• Decide who’s gets to be saved—and who’s left behind.

The fate of your nation is in your hands.

Andy Why developed this game using ChoiceScript, a simple programming language for writing multiple-choice interactive novels like these. Writing games with ChoiceScript is easy and fun, even for authors with no programming experience. Write your own game and Hosted Games will publish it for you, giving you a share of the revenue your game produces.

May 03

2018

Choice of Games Contest for Interactive Novels – Winning Entries Announcement

Posted by: Mary Duffy | Comments (0)

We are proud to announce the winners of the first Choice of Games Contest for Interactive Novels.

1st Place
180 Files: The Aegis Project by Megan Hall
A tense spy thriller full of twists, gadgets, and emotional depth.

2nd Place
Tale of Two Cranes by Michelle Balaban and Stephanie Balaban
An epic story of war, peace, magic, and politics in ancient China.

3rd Place
The Twelve Trials by Douglas DiCicco
A high-stakes fantasy competition judged by the gods themselves.

Honorable Mention
The Aegis Saga by Charles Parkes
A fantasy epic that pushes the boundaries of narrative and ChoiceScript.

Finalists (alphabetical by title):
The Butler Did It by Daniel Jonathan Elliot
The Lawless Ones by Avery Moore
The Magician’s Burden by Samuel Harrison Young

There were 21 qualifying games in all. The author pool included both first-timers and veterans; and the genres ranged from high fantasy to gritty dystopia to steampunk. We were thrilled with the enthusiasm, creativity, and hard work that we saw in all the contest entries—and even more, with the active, engaged, supportive community of ChoiceScript authors that the contest fostered.

We’re still considering the possibility of a second contest in the future.

Thank you to everyone who entered! Completing a full-length ChoiceScript game is an achievement in itself.

If you’ve got a finished ChoiceScript game of your own, please consider submitting it to our Hosted Games label.

We hope you’ll all keep writing and playing!

May 01

2018

New Hosted Game! NE By NW Oz by Ron Baxley, Jr.

Posted by: Rachel E. Towers | Comments (0)

Hosted Games has a new game for you to play!

Become a village junk collector with high, magic ambitions to rule in Northwest or Northeast Oz. Multiple cases of mistaken identity involve everybody in Oz from the original Frank L. Baum Oz characters to even yourself. You will be thrust into intrigue and suspense at every turn as you try to replace the dead Wicked Witch of the West and Wicked Witch of the East. It’s 50% off until May 8th!

NE By NW Oz is a 30,000 word interactive novel by Ron Baxley, Jr., where your choices control the story. It’s entirely text-based—without graphics or sound effects—and fueled by the vast, unstoppable power of your imagination.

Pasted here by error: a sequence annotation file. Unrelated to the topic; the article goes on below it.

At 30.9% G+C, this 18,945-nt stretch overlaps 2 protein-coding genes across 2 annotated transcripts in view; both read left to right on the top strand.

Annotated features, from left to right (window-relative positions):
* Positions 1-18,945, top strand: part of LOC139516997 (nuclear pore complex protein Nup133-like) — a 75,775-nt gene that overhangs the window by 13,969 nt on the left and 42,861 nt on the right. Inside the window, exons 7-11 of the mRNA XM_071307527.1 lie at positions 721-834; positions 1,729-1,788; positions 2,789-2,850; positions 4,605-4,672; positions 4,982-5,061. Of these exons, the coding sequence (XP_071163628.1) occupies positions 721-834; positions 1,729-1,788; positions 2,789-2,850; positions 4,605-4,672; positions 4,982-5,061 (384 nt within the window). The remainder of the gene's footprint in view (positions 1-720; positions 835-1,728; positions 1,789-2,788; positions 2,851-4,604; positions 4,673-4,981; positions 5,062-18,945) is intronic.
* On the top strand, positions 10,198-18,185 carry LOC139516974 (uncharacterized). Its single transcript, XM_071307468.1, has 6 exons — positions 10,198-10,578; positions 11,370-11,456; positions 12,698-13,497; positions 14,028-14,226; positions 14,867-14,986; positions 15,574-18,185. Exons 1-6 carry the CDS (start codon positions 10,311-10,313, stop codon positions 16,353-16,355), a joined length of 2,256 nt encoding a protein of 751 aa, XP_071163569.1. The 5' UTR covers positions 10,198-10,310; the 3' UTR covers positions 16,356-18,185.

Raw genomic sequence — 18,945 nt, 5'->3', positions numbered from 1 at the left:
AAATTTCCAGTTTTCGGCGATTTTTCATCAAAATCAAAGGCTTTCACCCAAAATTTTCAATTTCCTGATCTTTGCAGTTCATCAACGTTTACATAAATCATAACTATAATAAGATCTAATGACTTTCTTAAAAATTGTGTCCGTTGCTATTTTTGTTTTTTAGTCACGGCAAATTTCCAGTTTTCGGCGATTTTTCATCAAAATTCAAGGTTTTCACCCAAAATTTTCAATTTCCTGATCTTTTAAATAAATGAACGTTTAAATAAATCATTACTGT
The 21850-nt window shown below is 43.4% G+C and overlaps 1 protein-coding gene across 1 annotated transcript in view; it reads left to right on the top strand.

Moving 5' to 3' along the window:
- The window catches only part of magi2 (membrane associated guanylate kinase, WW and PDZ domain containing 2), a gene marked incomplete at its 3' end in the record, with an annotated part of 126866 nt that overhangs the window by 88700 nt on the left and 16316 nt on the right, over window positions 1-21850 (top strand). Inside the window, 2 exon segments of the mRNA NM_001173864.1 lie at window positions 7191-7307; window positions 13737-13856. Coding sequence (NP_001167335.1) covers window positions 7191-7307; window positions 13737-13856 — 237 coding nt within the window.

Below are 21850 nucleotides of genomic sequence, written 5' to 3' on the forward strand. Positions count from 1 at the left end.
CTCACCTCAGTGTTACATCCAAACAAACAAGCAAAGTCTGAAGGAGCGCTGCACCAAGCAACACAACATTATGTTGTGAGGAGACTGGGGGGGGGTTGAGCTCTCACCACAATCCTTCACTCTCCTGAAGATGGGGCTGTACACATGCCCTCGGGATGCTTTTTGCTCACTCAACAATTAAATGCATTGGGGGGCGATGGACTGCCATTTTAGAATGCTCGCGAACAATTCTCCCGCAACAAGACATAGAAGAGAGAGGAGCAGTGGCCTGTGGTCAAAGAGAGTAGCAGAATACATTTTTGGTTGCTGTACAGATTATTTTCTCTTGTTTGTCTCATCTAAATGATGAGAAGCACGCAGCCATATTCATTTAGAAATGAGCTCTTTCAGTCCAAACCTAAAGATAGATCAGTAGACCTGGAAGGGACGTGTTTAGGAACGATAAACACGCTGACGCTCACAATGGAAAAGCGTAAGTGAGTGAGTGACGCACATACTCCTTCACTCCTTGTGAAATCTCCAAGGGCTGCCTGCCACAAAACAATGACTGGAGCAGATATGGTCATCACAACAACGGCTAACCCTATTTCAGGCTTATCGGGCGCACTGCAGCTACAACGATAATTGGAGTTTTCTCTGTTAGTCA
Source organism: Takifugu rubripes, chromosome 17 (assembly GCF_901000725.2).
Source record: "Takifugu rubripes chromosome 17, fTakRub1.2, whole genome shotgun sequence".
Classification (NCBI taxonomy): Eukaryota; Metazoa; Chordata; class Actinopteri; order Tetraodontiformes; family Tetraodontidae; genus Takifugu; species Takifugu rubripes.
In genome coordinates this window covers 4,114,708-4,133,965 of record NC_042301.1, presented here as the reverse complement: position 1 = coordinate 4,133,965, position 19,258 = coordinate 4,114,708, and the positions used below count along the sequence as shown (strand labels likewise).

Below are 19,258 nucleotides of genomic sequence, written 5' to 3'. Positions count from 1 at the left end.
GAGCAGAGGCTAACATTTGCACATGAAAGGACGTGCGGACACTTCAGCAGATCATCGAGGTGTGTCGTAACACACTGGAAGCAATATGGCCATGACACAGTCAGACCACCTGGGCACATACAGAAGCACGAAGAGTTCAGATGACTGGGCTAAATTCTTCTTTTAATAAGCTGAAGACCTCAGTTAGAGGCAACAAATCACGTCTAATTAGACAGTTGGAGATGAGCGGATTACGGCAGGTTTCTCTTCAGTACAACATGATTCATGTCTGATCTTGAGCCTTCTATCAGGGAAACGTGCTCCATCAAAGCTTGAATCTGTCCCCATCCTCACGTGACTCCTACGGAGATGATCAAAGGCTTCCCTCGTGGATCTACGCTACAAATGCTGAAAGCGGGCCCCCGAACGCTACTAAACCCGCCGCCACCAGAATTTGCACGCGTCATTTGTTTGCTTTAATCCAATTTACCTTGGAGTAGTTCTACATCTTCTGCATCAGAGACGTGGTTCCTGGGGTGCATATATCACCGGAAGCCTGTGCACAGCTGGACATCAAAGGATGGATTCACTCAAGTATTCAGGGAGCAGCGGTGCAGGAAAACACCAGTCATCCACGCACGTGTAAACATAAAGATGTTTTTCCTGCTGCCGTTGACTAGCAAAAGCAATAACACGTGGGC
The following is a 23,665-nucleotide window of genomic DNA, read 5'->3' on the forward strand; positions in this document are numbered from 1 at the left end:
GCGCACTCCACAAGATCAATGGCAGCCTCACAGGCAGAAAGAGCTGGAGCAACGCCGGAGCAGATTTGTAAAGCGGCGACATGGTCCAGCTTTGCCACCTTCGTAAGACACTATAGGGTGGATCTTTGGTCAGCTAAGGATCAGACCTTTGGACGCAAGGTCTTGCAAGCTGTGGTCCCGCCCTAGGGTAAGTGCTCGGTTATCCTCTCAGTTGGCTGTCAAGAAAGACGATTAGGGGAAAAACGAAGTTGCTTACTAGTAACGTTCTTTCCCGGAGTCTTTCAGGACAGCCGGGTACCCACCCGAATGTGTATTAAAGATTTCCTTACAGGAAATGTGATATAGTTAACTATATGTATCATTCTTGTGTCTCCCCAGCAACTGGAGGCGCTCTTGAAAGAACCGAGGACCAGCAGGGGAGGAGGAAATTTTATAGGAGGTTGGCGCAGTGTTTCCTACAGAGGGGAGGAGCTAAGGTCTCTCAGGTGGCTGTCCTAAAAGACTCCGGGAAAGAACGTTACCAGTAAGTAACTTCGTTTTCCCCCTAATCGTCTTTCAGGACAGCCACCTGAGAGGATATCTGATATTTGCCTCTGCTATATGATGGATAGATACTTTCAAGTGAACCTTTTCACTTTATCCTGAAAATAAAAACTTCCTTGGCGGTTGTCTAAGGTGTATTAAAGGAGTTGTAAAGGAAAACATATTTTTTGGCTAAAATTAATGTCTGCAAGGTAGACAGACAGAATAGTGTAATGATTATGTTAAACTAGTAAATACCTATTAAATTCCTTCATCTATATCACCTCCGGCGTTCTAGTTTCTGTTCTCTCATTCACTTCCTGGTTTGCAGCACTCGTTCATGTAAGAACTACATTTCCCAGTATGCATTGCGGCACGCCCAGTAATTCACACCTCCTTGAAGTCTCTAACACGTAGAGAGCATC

You may soon discover that some may or may not want you to have any of this roles but to remain as you are.

Ron Baxley, Jr. developed this game using ChoiceScript, a simple programming language for writing multiple-choice interactive novels like these. Writing games with ChoiceScript is easy and fun, even for authors with no programming experience. Write your own game and Hosted Games will publish it for you, giving you a share of the revenue your game produces.

Apr 26

2018

The Road to Canterbury — Enter the world of Chaucer’s Canterbury Tales

Posted by: Rachel E. Towers | Comments (0)

We’re proud to announce that The Road to Canterbury, the latest in our popular “Choice of Games” line of multiple-choice interactive-fiction games, is now available for Steam, iOS, and Android. It’s 25% off until May 3rd!

May the best story win! Enter the medieval world of Chaucer’s Canterbury Tales, where your journey, and the stories you tell, will change history.

The Road to Canterbury is a 175,000-word interactive medieval adventure novel by Kate Heartfield, where your choices control the story. It’s entirely text-based—without graphics or sound effects—and fueled by the vast, unstoppable power of your imagination.

London, 1375. The Black Prince of England is dying, and peace with France hangs in the balance.

You are a young pauper on a secret mission. Join a pilgrimage to Canterbury with the powerful noblewoman Philippa de Roet, co-sister-in-law to the Black Prince, and Philippa’s husband, Geoffrey Chaucer himself, the customs agent, spy, and occasional poet. Your mission is to persuade Philippa to change the course of history.

You’ll fight raiders and knights, aid or foil an assassin, fire up a peasants’ revolt, and change your luck for the better or worse. And of course, there’s a storytelling contest with a big prize—one you intend to win.

• Play as male, female or non-binary, and as gay, straight, bi, asexual and/or aromantic
• Travel the ancient route of Watling Street from Southwark to Canterbury
• Win a prize in the storytelling contest
• A quest, a joust, a trial by combat? All in a week’s work
• Persuade an influential noblewoman to change her politics
• Find love with a knight, a squire, or a traveler from distant lands
• Become a knight, or the head of an abbey, or a powerful player in London’s merchant guilds
• Solve the mystery that haunts your family
• Declare your loyalty to England or to France and determine the outcome of the Hundred Years’ War

The Hundred Years’ war is heating up: will you stoke the flames on the Road to Canterbury?

We hope you enjoy playing The Road to Canterbury. We encourage you to tell your friends about it, and recommend the game on StumbleUpon, Facebook, Twitter, and other sites. Don’t forget: our initial download rate determines our ranking on the App Store. The more times you download in the first week, the better our games will rank.